top of page

EMAV Review: 'My Two Cents' at Core Contemporary Gallery

By Pierson Brown

"My Two Cents" at Core Contemporary Gallery, 2020.

In turbulent political times, artists yearn to speak truth to power. “My Two Cents” is a small pop up showing within the Core Contemporary Gallery (New Orleans Square, ​900 E. Karen Avenue, Suite D222​) that “... seeks to engage viewers with deeper dialogue prompted by emotional or intellectual responses to visual art.” Curated by Justin Favela, Izaac Zevalking (Recycled Propaganda), and gallery owner Nancy Good, they worked with nearly 25 artists known for their “strong artistic voices.”

"Eat Your Vegetables": artist Annie Wildbear, and "Disobey": artist Plastic Jesus.

The show’s purpose: to explore free speech. The mediums ranged from performance and sculpture to more traditional works, all connected by the string of “free speech.” Many pieces spoke out against the bad orange in chief or espoused body positivity. There was a wishing well with a woman inside of it that when you threw coins in, she would throw them back at you.

At the opening reception for "My Two Cents" at Core Contemporary.

A giant brain made of silk stockings, that proclaimed “if women are to be objectified then women should be objectified by their brains instead of their bodies”. A neon sign that said “girl” with the names of notable women behind it; like Eleanor Roosevelt, Nancy Pelosi, and Gloria Steinem. There were more abstract pieces that attempted the theme a bit more subtly. All works were well crafted and arranged plainly around the rectangular room.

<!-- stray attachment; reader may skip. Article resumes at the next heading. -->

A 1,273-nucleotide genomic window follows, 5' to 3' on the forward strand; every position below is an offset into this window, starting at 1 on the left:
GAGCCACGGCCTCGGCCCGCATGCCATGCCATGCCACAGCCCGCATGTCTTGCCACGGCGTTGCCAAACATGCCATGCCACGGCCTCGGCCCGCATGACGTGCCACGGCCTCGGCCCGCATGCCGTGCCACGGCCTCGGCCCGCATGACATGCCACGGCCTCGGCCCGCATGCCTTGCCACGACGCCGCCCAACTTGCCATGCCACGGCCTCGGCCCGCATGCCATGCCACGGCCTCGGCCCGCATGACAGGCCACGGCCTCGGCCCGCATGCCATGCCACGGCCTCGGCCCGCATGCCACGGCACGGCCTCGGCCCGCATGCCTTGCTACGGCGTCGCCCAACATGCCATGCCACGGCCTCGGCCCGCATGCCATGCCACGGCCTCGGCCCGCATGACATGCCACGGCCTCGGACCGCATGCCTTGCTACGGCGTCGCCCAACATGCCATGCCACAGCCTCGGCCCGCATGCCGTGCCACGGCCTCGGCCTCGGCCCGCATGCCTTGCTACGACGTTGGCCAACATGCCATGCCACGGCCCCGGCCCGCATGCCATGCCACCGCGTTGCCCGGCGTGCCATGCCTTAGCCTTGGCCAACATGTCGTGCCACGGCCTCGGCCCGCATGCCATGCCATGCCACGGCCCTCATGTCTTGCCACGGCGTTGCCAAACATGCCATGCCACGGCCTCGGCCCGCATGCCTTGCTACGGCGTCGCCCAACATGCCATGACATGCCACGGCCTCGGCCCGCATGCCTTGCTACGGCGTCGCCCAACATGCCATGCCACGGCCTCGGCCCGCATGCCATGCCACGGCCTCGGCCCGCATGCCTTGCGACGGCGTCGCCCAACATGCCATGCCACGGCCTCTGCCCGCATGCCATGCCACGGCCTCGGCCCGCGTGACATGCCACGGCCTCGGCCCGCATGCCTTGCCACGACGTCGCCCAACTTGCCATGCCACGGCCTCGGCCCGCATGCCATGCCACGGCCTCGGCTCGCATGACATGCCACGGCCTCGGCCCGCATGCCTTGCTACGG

"Naked Woman": artist Denise Duarte.

It should be noted that though this was a show about freedom of speech and exploring cultural, societal, or political observations, the work sat very comfortably within a narrow range of “ideas”, despite the diversity of artists. Centrist liberal ideologies were represented strongly throughout each piece. Every piece in there was one that the average gallery-goer would nod their head and go “yes. Exactly. agreed.” It is a perfectly agreeable show. If that’s what you are into, you’ll love it. But isn’t political art created to shake up and provoke the audience? I think the show would have a bit more edge if the audience were given more than just what they already believe, truly engaging viewers with deeper dialogue, forcing them to work through why they believe. Most everyone agrees that women are more than sex objects and Trump is a bad person. Give us something to really argue about.

"Blood Quantum": artist Fawn Douglas.

"My Two Cents," the free-speech pop-up exhibition shares the visual voice of nearly 25 invited artists:

Omayra Amador, Katrina Arevalo, Leo Bracamontes, Diane Bush, Zoe Camper, Sapira Cheuk, Fawn Douglas, Denise Duarte, Nancy Good, Ron Hauge, Jennifer Henry, Holly Lay, Lusky, Nova May, Mr. Morgellons, Plastic Jesus, Krystal Ramirez, Recycled Propaganda, Sierra Slentz, Lance Smith, Joel Spencer, Mikayla Whitmore, Annie Wildbear, Lucas Ybarra.

Pictures: Core Contemporary.

1 comment

1 Comment

A journalist follows best practices for their industry. A main issue is to be accurate and not mischaracterize facts or people. Sadly, in the age of blogs and the new media, journalistic ethics and best practices are often not valued or employed. This piece of writing is one such example.

The sculpture, “Nude Female” is erroneously listed as “Naked Woman”. This misrepresents the artist’s intent. I know, I am the artist. The title of the piece was selected based on a commentary of contemporary society’s focus on women as objects, especially here in Las Vegas with the strip clubs and the acceptance and prevalence of women appearing in scantily clad uniforms (cocktail waitresses). Our society focuses as women being the…

bottom of page